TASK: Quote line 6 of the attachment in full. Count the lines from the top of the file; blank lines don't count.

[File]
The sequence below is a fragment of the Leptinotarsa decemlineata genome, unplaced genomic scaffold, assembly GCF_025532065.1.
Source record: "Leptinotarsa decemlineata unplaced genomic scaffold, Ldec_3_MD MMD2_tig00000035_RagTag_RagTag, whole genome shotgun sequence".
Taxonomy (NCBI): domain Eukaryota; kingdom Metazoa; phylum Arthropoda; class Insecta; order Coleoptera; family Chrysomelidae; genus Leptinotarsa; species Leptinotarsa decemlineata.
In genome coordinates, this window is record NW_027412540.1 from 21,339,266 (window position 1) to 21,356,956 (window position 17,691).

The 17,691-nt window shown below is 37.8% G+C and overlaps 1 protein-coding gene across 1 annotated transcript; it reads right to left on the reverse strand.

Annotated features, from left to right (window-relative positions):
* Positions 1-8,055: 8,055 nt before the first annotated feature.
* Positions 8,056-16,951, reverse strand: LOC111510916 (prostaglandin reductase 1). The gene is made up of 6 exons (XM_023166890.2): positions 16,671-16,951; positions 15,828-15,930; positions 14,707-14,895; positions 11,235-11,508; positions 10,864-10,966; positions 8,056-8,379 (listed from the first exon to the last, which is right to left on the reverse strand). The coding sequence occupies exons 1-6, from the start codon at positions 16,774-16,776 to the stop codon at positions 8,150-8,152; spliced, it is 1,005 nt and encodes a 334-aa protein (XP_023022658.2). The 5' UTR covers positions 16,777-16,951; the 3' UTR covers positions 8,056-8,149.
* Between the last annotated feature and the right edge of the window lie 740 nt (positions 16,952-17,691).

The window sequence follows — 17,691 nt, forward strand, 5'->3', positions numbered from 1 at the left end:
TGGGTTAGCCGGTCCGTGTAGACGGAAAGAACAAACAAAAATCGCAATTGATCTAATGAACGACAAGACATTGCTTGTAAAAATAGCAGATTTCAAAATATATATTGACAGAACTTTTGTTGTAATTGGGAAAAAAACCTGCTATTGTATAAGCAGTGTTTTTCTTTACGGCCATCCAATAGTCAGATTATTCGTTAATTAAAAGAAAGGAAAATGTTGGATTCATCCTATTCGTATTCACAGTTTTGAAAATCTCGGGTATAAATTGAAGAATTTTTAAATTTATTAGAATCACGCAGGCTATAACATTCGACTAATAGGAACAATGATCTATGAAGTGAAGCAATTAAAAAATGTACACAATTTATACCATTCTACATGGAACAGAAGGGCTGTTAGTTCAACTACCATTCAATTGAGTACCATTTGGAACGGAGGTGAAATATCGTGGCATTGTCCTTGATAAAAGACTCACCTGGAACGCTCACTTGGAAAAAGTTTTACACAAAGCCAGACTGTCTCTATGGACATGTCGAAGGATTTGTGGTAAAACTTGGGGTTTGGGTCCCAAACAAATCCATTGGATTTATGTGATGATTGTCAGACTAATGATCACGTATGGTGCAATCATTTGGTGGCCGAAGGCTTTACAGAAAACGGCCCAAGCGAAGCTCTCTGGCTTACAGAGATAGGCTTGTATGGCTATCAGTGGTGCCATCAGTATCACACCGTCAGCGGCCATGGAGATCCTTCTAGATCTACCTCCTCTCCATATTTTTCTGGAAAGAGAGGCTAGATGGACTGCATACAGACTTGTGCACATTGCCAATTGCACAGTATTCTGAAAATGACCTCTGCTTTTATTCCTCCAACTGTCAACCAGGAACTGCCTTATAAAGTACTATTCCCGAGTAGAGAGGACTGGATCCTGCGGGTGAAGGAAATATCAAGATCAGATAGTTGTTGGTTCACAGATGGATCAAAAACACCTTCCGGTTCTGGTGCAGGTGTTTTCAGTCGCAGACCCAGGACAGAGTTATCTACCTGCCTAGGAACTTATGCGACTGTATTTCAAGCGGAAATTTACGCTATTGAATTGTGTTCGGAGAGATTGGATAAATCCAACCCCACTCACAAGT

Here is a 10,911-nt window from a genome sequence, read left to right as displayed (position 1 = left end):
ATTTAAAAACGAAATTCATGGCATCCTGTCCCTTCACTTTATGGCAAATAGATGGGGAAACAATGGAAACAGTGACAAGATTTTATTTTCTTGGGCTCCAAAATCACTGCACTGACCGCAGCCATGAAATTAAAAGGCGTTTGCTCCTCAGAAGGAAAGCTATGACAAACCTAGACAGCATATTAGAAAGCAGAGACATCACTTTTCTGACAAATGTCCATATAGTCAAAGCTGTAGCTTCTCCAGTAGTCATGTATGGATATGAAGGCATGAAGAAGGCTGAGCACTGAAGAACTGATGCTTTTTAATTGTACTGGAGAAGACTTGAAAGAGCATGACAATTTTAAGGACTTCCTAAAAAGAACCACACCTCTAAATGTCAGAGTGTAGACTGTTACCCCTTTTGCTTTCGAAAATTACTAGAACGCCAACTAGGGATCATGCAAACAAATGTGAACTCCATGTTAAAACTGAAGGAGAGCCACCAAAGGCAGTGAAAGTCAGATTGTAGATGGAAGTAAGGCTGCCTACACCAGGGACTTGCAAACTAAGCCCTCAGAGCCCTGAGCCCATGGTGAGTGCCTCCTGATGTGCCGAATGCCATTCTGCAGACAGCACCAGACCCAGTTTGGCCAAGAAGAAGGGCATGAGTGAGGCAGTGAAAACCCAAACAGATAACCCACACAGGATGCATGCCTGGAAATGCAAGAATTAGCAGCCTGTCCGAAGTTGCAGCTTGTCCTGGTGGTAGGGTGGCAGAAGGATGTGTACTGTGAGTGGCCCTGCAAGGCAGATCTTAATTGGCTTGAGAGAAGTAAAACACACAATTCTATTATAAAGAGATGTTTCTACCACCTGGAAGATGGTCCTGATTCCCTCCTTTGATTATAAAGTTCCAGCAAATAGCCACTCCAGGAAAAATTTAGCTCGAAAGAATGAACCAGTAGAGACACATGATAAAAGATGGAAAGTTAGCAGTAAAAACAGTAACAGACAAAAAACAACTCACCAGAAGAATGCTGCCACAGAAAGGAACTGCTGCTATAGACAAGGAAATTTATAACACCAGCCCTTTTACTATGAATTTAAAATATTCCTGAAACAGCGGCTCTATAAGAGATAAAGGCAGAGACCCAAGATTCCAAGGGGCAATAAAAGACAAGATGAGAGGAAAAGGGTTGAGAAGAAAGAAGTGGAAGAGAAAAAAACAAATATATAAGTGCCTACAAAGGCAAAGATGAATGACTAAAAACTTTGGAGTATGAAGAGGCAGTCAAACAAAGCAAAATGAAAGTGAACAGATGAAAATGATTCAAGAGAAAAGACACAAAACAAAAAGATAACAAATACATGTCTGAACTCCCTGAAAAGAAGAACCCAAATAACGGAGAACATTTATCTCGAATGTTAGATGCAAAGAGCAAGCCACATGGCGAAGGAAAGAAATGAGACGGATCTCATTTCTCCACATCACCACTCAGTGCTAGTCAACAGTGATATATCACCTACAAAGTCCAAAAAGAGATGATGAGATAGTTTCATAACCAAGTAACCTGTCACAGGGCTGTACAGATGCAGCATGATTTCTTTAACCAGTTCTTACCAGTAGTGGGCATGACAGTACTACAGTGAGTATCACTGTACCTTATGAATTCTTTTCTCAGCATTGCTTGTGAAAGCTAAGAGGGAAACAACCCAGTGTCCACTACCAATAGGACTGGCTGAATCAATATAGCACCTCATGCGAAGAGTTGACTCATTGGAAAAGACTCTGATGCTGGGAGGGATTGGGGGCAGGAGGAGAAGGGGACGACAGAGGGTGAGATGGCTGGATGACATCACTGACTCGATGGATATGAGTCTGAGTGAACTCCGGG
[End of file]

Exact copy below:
Annotated features, from left to right (window-relative positions):